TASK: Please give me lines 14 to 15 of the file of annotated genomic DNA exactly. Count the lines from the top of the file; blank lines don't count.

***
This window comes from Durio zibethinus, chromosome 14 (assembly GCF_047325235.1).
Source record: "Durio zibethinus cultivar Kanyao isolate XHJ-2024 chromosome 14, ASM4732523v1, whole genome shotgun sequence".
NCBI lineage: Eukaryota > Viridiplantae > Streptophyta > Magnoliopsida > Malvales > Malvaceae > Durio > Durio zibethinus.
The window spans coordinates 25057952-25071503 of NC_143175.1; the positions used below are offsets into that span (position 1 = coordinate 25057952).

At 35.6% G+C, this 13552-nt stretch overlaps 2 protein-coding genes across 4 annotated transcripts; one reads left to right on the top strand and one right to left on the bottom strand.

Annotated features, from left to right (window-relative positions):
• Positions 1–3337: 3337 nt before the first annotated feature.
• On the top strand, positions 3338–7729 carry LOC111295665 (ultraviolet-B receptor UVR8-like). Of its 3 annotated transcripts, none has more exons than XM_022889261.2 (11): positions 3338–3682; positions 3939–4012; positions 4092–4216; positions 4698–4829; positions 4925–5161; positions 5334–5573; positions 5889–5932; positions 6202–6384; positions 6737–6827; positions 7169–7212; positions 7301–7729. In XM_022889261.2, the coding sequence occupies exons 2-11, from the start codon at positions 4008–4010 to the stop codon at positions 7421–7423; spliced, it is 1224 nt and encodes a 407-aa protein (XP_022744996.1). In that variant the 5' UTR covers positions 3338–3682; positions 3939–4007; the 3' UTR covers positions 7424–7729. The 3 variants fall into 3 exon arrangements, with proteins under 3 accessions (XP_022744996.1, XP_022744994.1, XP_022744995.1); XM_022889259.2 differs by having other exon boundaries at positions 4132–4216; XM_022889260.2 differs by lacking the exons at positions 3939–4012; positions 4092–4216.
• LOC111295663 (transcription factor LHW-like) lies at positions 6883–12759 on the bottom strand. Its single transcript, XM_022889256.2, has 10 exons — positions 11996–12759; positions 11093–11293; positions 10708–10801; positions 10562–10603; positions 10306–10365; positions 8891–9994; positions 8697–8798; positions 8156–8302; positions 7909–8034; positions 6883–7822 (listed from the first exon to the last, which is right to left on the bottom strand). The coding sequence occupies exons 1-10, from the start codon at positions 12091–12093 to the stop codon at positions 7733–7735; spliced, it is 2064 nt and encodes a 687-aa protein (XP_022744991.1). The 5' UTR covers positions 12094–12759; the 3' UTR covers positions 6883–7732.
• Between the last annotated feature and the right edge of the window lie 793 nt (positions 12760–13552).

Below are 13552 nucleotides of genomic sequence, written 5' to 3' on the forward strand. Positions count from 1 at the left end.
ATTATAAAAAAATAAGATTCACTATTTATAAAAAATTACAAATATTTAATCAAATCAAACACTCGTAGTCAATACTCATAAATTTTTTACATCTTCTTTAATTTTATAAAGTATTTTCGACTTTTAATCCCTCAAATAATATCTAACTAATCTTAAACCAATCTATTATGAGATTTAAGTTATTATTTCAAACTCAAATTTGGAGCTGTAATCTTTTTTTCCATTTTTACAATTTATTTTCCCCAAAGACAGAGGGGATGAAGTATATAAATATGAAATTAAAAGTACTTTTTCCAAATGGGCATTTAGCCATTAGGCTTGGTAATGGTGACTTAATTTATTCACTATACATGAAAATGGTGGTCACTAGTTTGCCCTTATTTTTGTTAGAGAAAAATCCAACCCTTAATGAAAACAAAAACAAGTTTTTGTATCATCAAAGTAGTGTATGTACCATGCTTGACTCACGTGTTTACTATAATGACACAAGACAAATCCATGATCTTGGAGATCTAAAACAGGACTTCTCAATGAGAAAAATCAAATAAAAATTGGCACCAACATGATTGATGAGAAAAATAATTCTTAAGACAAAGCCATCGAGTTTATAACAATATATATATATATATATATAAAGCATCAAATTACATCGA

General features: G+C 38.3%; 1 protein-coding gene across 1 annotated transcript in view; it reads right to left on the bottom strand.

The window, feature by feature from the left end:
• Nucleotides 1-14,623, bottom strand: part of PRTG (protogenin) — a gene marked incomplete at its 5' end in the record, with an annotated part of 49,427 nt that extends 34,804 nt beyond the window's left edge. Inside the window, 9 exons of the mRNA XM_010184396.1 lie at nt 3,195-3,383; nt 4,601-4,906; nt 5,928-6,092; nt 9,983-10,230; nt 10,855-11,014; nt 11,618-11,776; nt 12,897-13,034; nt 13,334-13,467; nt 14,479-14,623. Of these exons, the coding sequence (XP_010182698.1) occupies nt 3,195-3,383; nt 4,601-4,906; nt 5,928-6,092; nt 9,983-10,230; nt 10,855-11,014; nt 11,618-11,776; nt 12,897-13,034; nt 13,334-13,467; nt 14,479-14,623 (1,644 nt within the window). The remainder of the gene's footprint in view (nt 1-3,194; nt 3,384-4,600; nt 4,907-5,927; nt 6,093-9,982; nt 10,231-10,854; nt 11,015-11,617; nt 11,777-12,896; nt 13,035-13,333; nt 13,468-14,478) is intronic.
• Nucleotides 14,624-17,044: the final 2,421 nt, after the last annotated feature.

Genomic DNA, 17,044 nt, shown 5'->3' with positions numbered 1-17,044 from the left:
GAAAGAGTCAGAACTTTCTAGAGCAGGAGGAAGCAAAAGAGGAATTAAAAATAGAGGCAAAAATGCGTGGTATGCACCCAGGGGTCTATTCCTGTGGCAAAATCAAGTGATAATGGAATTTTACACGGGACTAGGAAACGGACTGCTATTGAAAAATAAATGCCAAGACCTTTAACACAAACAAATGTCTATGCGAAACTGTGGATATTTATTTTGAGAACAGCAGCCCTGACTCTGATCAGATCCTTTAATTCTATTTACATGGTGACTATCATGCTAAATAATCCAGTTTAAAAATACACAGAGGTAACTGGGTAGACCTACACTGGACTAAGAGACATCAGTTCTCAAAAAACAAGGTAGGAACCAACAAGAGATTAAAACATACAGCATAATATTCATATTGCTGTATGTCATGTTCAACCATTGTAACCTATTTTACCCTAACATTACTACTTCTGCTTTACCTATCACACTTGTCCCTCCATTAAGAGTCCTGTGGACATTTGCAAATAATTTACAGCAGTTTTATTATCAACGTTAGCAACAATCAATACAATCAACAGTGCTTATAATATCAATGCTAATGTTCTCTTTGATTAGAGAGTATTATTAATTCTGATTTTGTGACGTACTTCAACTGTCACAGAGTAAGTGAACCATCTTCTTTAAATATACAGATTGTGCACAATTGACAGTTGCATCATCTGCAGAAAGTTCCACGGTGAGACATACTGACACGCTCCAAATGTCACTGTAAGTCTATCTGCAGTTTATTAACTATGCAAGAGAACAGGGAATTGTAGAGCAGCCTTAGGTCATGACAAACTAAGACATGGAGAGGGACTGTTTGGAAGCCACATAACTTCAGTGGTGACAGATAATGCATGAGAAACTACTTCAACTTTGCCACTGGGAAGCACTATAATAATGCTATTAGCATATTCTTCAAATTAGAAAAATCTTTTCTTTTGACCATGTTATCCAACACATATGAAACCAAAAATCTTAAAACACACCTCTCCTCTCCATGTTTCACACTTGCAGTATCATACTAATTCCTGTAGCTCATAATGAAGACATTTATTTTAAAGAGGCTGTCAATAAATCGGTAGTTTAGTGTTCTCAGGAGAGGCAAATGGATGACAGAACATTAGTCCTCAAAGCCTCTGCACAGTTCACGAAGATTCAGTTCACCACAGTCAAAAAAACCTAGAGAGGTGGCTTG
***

The window, feature by feature from the left end:
• Nucleotides 1-14,623, bottom strand: part of PRTG (protogenin) — a gene marked incomplete at its 5' end in the record, with an annotated part of 49,427 nt that extends 34,804 nt beyond the window's left edge. Inside the window, 9 exons of the mRNA XM_010184396.1 lie at nt 3,195-3,383; nt 4,601-4,906; nt 5,928-6,092; nt 9,983-10,230; nt 10,855-11,014; nt 11,618-11,776; nt 12,897-13,034; nt 13,334-13,467; nt 14,479-14,623. Of these exons, the coding sequence (XP_010182698.1) occupies nt 3,195-3,383; nt 4,601-4,906; nt 5,928-6,092; nt 9,983-10,230; nt 10,855-11,014; nt 11,618-11,776; nt 12,897-13,034; nt 13,334-13,467; nt 14,479-14,623 (1,644 nt within the window). The remainder of the gene's footprint in view (nt 1-3,194; nt 3,384-4,600; nt 4,907-5,927; nt 6,093-9,982; nt 10,231-10,854; nt 11,015-11,617; nt 11,777-12,896; nt 13,035-13,333; nt 13,468-14,478) is intronic.